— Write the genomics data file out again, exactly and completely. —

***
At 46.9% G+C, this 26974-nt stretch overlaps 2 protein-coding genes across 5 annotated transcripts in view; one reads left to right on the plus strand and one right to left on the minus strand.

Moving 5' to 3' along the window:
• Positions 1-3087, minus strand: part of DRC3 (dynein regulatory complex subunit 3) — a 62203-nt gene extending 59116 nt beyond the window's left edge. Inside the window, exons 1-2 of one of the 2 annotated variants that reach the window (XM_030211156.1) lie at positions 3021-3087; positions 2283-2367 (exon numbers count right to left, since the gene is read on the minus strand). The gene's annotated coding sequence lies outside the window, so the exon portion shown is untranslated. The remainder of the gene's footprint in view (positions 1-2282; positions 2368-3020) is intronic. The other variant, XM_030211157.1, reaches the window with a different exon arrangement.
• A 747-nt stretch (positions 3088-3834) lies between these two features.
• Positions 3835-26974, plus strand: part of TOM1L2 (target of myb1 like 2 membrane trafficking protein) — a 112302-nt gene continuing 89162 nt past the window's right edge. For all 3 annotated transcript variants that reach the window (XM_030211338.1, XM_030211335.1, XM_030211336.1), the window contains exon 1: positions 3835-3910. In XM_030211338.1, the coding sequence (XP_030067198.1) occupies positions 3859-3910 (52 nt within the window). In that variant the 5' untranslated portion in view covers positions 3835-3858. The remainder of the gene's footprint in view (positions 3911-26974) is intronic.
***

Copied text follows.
At 46.9% G+C, this 26974-nt stretch overlaps 2 protein-coding genes across 5 annotated transcripts in view; one reads left to right on the plus strand and one right to left on the minus strand.

Moving 5' to 3' along the window:
• Positions 1-3087, minus strand: part of DRC3 (dynein regulatory complex subunit 3) — a 62203-nt gene extending 59116 nt beyond the window's left edge. Inside the window, exons 1-2 of one of the 2 annotated variants that reach the window (XM_030211156.1) lie at positions 3021-3087; positions 2283-2367 (exon numbers count right to left, since the gene is read on the minus strand). The gene's annotated coding sequence lies outside the window, so the exon portion shown is untranslated. The remainder of the gene's footprint in view (positions 1-2282; positions 2368-3020) is intronic. The other variant, XM_030211157.1, reaches the window with a different exon arrangement.
• A 747-nt stretch (positions 3088-3834) lies between these two features.
• Positions 3835-26974, plus strand: part of TOM1L2 (target of myb1 like 2 membrane trafficking protein) — a 112302-nt gene continuing 89162 nt past the window's right edge. For all 3 annotated transcript variants that reach the window (XM_030211338.1, XM_030211335.1, XM_030211336.1), the window contains exon 1: positions 3835-3910. In XM_030211338.1, the coding sequence (XP_030067198.1) occupies positions 3859-3910 (52 nt within the window). In that variant the 5' untranslated portion in view covers positions 3835-3858. The remainder of the gene's footprint in view (positions 3911-26974) is intronic.